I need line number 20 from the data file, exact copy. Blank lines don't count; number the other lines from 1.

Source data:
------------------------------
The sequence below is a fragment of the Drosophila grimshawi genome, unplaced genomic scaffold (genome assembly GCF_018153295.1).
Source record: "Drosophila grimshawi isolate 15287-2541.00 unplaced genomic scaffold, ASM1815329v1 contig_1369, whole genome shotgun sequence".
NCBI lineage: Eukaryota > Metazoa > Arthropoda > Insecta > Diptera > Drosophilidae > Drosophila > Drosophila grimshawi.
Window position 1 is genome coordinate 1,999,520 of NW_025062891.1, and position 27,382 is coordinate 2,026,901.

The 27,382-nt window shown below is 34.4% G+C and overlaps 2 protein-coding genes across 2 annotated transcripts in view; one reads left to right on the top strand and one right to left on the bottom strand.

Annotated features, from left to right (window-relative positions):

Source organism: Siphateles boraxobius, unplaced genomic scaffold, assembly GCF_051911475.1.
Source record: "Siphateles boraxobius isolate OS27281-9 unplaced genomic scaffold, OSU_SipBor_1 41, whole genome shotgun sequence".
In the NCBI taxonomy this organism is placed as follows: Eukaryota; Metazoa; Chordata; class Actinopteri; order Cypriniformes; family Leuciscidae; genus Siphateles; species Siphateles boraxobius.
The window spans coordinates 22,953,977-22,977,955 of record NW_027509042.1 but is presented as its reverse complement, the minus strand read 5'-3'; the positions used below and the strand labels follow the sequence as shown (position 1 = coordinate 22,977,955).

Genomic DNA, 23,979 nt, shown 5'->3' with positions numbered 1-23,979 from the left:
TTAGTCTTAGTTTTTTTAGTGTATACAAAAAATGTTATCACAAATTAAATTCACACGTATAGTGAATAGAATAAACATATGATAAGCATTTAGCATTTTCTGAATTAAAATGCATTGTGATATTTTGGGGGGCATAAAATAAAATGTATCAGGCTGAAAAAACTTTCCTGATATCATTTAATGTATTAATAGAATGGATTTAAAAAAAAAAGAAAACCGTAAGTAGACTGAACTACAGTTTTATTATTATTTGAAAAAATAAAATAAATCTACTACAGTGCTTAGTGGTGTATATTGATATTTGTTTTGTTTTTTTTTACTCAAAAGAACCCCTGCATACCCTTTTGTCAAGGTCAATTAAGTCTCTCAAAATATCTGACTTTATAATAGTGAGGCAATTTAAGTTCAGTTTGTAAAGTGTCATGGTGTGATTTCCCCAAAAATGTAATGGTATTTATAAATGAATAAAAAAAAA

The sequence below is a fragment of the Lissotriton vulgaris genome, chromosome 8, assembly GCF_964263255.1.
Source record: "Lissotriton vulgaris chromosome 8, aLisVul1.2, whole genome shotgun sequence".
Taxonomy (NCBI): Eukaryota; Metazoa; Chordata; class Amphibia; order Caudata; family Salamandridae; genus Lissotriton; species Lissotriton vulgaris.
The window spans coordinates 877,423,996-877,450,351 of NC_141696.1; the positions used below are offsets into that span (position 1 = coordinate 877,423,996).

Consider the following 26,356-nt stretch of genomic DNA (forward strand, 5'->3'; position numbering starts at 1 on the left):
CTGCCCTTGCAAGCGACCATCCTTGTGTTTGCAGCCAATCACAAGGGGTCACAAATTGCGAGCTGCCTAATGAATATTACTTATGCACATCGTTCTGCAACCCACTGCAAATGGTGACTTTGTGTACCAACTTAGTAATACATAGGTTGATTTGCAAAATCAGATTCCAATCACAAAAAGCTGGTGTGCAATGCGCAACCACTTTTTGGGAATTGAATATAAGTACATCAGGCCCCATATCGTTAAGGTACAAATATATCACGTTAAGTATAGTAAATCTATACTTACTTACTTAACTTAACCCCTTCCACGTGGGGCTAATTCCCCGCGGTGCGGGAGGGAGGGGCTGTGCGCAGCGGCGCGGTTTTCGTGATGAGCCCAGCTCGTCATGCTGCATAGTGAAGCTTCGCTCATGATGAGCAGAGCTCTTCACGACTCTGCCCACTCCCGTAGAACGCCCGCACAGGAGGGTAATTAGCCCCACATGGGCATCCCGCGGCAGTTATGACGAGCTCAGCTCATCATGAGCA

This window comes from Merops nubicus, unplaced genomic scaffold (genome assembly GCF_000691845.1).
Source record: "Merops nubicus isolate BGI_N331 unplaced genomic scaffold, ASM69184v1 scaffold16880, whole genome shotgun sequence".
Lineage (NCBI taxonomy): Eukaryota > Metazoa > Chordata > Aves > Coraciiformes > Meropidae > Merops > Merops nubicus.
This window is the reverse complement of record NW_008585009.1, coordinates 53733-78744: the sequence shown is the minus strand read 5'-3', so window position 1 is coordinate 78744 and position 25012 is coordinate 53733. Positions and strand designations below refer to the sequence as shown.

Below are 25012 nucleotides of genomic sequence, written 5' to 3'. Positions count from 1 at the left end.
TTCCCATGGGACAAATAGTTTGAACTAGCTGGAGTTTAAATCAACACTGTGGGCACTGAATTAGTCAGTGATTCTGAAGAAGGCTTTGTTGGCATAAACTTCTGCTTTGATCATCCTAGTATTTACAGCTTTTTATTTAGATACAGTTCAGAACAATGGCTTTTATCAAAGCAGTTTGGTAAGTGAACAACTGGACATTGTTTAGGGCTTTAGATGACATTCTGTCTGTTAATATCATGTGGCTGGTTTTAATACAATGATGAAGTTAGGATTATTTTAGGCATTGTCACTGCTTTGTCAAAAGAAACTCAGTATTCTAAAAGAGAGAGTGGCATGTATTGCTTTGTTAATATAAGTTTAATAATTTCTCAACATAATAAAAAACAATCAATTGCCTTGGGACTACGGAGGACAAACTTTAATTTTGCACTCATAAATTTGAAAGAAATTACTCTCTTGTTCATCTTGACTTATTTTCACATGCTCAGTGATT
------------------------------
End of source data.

Source record: "Merops nubicus isolate BGI_N331 unplaced genomic scaffold, ASM69184v1 scaffold16880, whole genome shotgun sequence".